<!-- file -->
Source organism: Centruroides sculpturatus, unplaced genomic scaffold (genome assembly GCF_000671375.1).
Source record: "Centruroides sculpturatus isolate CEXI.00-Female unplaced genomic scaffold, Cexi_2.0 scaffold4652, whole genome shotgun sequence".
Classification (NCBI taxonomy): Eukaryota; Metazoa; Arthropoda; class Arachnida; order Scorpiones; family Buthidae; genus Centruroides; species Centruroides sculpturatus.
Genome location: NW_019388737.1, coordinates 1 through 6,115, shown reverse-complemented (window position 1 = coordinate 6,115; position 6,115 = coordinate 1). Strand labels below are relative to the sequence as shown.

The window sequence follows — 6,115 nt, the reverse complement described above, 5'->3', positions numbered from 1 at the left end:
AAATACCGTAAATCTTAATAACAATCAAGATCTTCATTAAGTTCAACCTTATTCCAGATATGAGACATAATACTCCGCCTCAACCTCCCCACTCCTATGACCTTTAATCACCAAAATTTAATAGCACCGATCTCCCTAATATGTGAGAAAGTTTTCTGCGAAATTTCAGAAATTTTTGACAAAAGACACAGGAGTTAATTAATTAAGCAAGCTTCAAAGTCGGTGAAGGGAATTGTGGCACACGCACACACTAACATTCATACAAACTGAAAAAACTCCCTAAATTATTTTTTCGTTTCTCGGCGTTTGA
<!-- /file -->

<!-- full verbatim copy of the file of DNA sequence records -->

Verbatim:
Source organism: Centruroides sculpturatus, unplaced genomic scaffold (genome assembly GCF_000671375.1).
Source record: "Centruroides sculpturatus isolate CEXI.00-Female unplaced genomic scaffold, Cexi_2.0 scaffold4652, whole genome shotgun sequence".
Classification (NCBI taxonomy): Eukaryota; Metazoa; Arthropoda; class Arachnida; order Scorpiones; family Buthidae; genus Centruroides; species Centruroides sculpturatus.
Genome location: NW_019388737.1, coordinates 1 through 6,115, shown reverse-complemented (window position 1 = coordinate 6,115; position 6,115 = coordinate 1). Strand labels below are relative to the sequence as shown.

The window sequence follows — 6,115 nt, the reverse complement described above, 5'->3', positions numbered from 1 at the left end:
AAATACCGTAAATCTTAATAACAATCAAGATCTTCATTAAGTTCAACCTTATTCCAGATATGAGACATAATACTCCGCCTCAACCTCCCCACTCCTATGACCTTTAATCACCAAAATTTAATAGCACCGATCTCCCTAATATGTGAGAAAGTTTTCTGCGAAATTTCAGAAATTTTTGACAAAAGACACAGGAGTTAATTAATTAAGCAAGCTTCAAAGTCGGTGAAGGGAATTGTGGCACACGCACACACTAACATTCATACAAACTGAAAAAACTCCCTAAATTATTTTTTCGTTTCTCGGCGTTTGA